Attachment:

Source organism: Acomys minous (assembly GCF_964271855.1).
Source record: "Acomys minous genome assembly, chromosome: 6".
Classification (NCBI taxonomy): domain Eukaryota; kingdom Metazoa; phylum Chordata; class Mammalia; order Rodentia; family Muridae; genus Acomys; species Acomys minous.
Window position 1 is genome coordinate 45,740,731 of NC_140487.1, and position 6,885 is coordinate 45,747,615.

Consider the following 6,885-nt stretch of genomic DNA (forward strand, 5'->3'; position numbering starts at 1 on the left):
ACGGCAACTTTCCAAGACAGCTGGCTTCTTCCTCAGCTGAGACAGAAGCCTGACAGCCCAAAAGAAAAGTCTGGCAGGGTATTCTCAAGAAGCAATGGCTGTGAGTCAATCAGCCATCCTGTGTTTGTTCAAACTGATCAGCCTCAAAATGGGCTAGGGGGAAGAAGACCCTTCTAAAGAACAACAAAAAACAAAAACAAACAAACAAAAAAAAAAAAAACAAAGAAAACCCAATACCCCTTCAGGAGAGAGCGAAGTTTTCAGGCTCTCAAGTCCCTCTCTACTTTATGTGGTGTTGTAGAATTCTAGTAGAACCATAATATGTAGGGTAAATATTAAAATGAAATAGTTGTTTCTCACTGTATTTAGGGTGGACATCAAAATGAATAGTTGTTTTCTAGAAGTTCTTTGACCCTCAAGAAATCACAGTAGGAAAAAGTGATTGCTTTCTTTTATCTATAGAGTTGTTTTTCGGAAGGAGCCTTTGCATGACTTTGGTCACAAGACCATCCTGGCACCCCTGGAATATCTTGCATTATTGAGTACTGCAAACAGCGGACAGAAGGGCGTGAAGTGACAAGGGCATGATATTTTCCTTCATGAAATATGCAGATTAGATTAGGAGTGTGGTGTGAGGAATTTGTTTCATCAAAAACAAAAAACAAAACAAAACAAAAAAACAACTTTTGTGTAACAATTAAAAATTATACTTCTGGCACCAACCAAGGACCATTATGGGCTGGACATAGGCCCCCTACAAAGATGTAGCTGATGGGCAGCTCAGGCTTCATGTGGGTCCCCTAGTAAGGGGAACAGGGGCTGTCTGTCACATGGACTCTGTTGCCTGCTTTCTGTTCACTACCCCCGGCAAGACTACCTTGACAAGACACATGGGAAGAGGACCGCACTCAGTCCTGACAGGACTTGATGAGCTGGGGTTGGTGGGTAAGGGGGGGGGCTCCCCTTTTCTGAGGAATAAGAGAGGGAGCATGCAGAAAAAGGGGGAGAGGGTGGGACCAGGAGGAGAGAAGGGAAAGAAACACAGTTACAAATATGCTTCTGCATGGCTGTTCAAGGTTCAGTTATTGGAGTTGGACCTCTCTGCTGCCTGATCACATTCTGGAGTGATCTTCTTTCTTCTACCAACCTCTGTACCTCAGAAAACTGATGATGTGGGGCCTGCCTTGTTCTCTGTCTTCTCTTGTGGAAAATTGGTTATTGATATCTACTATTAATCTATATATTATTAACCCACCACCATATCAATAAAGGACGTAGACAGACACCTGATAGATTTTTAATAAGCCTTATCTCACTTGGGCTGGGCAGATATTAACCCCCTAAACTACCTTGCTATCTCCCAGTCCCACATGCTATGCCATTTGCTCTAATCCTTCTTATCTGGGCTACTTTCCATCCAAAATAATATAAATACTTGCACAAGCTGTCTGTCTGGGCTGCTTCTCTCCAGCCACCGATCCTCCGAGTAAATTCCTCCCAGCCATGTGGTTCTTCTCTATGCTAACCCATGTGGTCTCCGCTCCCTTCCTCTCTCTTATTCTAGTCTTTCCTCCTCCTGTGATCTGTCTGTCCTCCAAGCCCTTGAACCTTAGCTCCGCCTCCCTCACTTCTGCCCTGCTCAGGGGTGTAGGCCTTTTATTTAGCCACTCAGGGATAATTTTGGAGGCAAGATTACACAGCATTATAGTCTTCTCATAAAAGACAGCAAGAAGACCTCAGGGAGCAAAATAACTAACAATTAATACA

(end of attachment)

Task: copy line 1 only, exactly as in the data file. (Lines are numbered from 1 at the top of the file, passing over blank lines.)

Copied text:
Source organism: Acomys minous (assembly GCF_964271855.1).